Introduction
Tinder, an online dating App created in 2012, is used by many men, women and any other genders between the spectrum world-wide. Most studies that exist today mainly focus on motives behind user activity such as dating, hooking up, and self-validation. Given the program’s ripe age, there has yet to be baseline studies for the performance of individuals of certain demographics on the swiping battlefront. The purpose of the Baseline Evaluation of Tinder Asian Males (BETA Male) Study is to produce baseline data allowing for future users of the App to quantifiably compare themselves to the performance of an average Asian male.

Methodology
Model: An extremely average Asian male was selected for this study to ensure that data would not be skewed in either direction. The profession of the individual, to perpetuate the common stereotype, is an optometrist. It was decided not to pick someone who was a real doctor because he would be much more wealthy than the average Asian, thus skewing the data in favor of females who favor individuals with wealth. The individual selected also exhibits moderately above-average levels of athleticism but low levels of muscle mass; he participated in high school sports but was never good enough to compete in college. While there has certainly been an increase of Asian-Americans in sports, inspired by pioneers such as Jeremy Lin as a New York Knick, Jeremy Lin as a Los Angeles Laker, and Jeremy Lin as a Toronto Raptor, there still does not exist many Asians with a large sphere of influence in athletics. Lastly, the hobbies of the model selected for the study include programming, engineering, gaming, and finance, all of which fit common Asian stereotypes.

Tinder Photos: The user created for the Tinder App, again, had to be very basic and unremarkable. The simple, traditional, unexciting American name, “Harold,” was selected for the model. For the user’s profile, several pictures were carefully selected to ensure that a potential match knew that there was nothing particularly special about the user.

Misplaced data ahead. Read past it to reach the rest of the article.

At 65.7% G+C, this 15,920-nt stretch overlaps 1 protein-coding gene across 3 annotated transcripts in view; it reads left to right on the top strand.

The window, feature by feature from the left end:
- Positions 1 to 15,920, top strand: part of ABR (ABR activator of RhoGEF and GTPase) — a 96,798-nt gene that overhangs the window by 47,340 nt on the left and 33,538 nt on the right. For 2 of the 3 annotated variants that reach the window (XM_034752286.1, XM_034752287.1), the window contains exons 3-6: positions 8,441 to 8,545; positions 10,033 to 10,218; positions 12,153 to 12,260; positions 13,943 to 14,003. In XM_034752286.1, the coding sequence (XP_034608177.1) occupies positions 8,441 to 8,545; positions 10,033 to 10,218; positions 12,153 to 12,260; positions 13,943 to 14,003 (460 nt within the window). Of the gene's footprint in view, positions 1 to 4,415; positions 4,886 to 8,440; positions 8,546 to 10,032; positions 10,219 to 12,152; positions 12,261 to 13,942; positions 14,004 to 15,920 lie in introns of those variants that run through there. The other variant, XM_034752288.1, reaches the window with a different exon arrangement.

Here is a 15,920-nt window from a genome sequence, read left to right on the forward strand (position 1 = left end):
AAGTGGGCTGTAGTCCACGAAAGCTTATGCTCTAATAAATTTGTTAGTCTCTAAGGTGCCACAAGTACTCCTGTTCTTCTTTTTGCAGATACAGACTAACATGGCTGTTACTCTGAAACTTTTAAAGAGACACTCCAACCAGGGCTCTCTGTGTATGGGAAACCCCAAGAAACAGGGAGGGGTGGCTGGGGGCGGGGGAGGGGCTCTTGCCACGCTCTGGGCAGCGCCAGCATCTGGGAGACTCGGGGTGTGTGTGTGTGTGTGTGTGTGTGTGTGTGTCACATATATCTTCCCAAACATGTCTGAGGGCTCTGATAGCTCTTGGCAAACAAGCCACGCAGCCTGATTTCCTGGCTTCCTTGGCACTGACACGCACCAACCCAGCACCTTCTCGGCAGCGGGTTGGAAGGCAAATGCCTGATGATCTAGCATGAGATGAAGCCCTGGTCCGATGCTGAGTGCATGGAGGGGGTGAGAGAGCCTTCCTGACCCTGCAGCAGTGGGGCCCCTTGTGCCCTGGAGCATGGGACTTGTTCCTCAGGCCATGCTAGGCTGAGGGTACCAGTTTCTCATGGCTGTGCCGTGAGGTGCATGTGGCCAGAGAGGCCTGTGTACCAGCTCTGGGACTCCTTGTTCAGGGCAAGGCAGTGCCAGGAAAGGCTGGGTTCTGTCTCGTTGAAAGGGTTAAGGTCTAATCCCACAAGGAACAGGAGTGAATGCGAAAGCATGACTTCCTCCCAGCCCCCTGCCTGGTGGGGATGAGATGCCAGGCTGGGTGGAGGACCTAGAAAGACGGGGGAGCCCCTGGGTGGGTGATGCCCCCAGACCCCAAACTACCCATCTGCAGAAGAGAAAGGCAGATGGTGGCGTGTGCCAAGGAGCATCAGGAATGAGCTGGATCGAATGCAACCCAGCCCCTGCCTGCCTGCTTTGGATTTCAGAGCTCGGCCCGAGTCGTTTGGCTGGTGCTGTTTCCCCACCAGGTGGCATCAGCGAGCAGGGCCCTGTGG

Figure 1 – Images that indicate that there is nothing remarkable about the speciman.

The pictures selected for the individual’s profile pictures are an attempt to tell a story without words. Pictures one, five and seven suggest that the individual is able to dress well, but not well enough to be considered wealthy. They also show that he has an average frame with little to no muscle mass to prevent data being skewed in favor of potential matches who like muscle-bound individuals.

Pictures two and three suggest that the individual actually has friends and does not dwell in his basement all day. The goal is to prevent skewing data in favor of those who prefer Asians on the extremely nerdy end of the spectrum, thus balancing matches with weebs.

Pictures four and eight were selected to let potential matches know that the Asian is not so entirely repulsive that a female is not willing to even take a selfie with him.

Picture three shows that the Asian is not a self-loathing Asian and is willing to socialize with other individuals within his race.

Picture nine is a vague picture of the user participating in athletic activities. This picture was carefully selected to prevent someone from thinking that he has any skills that are above or below average. Lastly, note that no pictures of the individual with a dog or cat were selected; given the high amount of “dog mom” or “cat mom” profiles on Tinder, the study did not wish to use animals to show bias toward animal lovers.

Tinder Profie : It was decided by the investigators to keep this Tinder profile extremely basic. The user was selected to be 32 years old with a preference for anyone from the ages of 20 to 40. The profile’s main line will be, “Swipe left to confirm your racism.” The obvious tongue-in-cheek line was used to suggest that the user has a mild, but not too great, sense of humor. The rest of the profile merely states,